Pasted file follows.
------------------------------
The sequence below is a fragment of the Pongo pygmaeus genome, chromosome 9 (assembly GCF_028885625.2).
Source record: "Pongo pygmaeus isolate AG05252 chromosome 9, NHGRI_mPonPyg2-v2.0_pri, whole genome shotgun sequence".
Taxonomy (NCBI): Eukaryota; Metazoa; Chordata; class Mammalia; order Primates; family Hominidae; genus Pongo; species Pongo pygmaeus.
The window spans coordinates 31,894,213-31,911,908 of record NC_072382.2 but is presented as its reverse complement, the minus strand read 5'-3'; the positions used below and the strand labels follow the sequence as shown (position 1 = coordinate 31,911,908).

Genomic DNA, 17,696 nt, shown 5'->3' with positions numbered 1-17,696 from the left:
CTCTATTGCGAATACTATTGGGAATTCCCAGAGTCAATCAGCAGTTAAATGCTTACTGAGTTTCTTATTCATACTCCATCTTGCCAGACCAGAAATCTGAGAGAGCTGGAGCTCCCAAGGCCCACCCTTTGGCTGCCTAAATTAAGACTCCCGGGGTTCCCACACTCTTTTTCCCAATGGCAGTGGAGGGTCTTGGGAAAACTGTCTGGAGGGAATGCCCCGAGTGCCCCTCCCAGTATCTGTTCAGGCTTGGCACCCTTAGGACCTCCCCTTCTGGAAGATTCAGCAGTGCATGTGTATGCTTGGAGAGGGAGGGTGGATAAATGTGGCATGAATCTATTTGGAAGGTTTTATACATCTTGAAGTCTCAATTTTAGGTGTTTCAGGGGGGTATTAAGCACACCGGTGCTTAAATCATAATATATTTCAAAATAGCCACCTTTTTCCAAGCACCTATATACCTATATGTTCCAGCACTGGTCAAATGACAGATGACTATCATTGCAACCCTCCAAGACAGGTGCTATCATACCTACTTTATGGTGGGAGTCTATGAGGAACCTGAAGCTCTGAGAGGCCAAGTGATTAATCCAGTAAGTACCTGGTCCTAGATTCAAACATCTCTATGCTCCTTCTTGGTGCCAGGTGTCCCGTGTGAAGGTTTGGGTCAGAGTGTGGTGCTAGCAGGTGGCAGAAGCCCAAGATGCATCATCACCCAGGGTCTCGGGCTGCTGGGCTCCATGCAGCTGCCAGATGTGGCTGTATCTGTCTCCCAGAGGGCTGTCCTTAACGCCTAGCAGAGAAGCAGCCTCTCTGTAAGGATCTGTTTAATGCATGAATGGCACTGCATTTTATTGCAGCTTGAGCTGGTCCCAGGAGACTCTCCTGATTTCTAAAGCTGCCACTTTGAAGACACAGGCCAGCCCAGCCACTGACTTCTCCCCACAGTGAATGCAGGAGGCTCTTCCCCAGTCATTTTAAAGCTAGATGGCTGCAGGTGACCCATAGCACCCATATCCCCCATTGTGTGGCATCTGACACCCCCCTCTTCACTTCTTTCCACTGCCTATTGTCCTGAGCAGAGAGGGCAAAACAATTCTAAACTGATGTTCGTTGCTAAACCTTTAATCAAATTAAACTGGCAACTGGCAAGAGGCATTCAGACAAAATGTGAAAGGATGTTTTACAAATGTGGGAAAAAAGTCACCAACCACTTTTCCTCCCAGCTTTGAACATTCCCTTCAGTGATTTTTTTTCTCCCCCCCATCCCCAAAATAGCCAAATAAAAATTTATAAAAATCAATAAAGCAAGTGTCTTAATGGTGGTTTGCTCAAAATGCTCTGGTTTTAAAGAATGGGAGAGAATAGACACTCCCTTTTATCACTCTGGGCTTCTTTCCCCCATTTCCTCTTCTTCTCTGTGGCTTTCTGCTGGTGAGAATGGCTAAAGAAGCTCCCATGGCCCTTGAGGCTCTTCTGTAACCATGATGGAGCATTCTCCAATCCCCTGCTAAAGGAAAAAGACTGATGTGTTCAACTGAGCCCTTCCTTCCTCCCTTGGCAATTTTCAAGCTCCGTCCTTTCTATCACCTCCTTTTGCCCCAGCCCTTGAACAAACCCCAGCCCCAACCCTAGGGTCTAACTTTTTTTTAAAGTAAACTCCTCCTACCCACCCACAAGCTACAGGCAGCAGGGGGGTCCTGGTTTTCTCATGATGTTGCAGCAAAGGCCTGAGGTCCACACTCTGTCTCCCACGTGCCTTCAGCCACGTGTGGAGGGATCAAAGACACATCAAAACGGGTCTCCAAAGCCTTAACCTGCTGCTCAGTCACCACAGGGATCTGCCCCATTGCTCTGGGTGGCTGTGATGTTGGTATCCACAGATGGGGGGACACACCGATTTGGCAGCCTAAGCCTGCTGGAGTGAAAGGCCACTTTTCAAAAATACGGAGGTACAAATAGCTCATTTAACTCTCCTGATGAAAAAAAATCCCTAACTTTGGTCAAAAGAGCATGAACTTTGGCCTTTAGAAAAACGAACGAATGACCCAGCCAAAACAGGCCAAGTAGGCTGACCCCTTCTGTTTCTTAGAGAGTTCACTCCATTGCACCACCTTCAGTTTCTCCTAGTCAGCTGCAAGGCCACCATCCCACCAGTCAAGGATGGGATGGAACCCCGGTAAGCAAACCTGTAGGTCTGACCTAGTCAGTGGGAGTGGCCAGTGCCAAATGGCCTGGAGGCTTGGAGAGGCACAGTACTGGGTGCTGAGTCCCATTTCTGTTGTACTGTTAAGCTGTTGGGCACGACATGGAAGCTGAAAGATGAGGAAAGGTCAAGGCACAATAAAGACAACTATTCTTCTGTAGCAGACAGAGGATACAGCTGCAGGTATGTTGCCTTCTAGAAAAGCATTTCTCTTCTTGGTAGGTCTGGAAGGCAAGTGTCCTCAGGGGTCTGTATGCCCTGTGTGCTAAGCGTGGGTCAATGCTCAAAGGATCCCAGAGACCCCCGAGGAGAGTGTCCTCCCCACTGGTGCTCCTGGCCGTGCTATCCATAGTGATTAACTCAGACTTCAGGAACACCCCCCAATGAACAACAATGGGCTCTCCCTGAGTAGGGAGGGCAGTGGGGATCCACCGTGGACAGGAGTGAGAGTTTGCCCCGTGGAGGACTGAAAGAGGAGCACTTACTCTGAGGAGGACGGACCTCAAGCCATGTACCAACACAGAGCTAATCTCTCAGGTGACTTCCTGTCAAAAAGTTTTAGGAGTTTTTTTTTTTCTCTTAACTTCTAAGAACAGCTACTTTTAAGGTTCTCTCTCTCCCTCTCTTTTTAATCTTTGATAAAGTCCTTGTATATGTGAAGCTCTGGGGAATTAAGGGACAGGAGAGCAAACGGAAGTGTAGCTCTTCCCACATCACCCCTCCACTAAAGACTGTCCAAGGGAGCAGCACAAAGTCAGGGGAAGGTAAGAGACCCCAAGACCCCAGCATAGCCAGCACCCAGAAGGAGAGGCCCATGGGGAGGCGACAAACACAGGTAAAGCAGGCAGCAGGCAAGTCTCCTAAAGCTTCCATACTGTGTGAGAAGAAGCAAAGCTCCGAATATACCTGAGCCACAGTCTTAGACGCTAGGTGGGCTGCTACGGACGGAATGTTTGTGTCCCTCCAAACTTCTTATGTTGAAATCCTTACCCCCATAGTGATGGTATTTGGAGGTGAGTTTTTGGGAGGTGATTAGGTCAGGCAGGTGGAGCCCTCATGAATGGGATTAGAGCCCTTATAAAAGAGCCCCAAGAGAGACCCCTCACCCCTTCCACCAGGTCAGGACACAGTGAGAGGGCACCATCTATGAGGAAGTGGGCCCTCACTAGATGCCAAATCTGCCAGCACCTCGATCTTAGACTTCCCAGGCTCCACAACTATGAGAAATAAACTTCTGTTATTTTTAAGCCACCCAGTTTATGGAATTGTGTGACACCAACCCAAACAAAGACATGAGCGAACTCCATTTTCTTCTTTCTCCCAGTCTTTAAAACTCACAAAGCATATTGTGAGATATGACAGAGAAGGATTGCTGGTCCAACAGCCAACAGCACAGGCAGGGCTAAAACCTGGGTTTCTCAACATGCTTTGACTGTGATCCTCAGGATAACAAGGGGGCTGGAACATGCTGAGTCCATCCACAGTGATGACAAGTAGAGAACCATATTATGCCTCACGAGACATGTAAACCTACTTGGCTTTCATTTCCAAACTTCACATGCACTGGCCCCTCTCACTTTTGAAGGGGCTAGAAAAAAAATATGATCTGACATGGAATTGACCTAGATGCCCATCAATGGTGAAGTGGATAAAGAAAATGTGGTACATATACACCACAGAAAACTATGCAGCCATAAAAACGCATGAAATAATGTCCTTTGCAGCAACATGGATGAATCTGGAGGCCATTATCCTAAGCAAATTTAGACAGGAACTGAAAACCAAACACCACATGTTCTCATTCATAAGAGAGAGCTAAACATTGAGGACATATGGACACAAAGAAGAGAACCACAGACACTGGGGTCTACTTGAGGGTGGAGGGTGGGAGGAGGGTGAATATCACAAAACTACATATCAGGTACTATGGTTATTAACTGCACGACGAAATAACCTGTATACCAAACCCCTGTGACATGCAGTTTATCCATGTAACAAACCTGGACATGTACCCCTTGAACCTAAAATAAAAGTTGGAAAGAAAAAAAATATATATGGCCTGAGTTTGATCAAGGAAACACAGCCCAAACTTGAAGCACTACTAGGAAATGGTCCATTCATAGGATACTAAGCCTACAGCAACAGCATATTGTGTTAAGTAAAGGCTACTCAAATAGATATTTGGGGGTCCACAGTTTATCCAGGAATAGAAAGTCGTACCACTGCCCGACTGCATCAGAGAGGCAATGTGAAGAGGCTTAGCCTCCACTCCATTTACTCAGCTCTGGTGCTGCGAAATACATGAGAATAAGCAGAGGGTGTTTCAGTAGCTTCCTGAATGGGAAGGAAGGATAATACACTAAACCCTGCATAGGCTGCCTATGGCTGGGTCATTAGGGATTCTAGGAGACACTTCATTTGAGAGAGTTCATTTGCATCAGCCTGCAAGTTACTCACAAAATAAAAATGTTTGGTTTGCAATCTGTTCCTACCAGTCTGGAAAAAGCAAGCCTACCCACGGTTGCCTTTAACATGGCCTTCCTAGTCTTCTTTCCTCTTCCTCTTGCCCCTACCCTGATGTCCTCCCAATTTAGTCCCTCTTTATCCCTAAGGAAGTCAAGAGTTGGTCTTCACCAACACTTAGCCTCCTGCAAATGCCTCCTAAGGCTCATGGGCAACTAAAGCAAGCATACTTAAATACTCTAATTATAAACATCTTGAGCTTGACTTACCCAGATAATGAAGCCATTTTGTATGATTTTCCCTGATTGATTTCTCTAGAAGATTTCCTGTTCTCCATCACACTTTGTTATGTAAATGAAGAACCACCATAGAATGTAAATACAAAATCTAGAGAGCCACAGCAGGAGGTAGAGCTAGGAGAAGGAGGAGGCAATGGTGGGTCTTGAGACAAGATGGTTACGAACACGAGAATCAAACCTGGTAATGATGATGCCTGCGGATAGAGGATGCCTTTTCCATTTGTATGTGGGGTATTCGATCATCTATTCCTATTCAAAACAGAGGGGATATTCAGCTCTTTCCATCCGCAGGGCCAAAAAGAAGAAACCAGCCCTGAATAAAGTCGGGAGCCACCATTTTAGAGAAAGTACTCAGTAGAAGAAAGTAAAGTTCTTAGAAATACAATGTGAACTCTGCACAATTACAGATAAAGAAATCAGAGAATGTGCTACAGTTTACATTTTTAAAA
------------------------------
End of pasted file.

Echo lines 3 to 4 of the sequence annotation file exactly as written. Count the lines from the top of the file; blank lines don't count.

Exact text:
Taxonomy (NCBI): Eukaryota; Metazoa; Chordata; class Mammalia; order Primates; family Hominidae; genus Pongo; species Pongo pygmaeus.
The window spans coordinates 31,894,213-31,911,908 of record NC_072382.2 but is presented as its reverse complement, the minus strand read 5'-3'; the positions used below and the strand labels follow the sequence as shown (position 1 = coordinate 31,911,908).